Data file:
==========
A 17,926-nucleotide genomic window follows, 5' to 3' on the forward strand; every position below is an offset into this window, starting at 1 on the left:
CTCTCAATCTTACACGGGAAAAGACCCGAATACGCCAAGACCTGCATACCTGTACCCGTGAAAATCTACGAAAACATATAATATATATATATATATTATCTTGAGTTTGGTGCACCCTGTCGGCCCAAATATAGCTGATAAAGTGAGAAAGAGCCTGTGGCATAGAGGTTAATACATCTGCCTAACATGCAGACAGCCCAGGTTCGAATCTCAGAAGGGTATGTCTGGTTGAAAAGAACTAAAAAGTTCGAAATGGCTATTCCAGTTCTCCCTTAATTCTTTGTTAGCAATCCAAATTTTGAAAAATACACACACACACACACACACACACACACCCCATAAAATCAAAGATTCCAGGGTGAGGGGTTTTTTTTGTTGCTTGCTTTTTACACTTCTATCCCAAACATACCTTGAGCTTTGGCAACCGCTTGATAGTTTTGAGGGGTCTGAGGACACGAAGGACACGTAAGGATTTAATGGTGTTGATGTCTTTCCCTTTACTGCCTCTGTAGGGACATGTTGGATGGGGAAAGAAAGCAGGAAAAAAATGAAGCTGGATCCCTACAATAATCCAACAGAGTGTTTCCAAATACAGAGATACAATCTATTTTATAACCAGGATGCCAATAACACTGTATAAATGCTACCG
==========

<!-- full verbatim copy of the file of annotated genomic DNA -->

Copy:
A 17,926-nucleotide genomic window follows, 5' to 3' on the forward strand; every position below is an offset into this window, starting at 1 on the left:
CTCTCAATCTTACACGGGAAAAGACCCGAATACGCCAAGACCTGCATACCTGTACCCGTGAAAATCTACGAAAACATATAATATATATATATATATTATCTTGAGTTTGGTGCACCCTGTCGGCCCAAATATAGCTGATAAAGTGAGAAAGAGCCTGTGGCATAGAGGTTAATACATCTGCCTAACATGCAGACAGCCCAGGTTCGAATCTCAGAAGGGTATGTCTGGTTGAAAAGAACTAAAAAGTTCGAAATGGCTATTCCAGTTCTCCCTTAATTCTTTGTTAGCAATCCAAATTTTGAAAAATACACACACACACACACACACACACACACCCCATAAAATCAAAGATTCCAGGGTGAGGGGTTTTTTTTGTTGCTTGCTTTTTACACTTCTATCCCAAACATACCTTGAGCTTTGGCAACCGCTTGATAGTTTTGAGGGGTCTGAGGACACGAAGGACACGTAAGGATTTAATGGTGTTGATGTCTTTCCCTTTACTGCCTCTGTAGGGACATGTTGGATGGGGAAAGAAAGCAGGAAAAAAATGAAGCTGGATCCCTACAATAATCCAACAGAGTGTTTCCAAATACAGAGATACAATCTATTTTATAACCAGGATGCCAATAACACTGTATAAATGCTACCG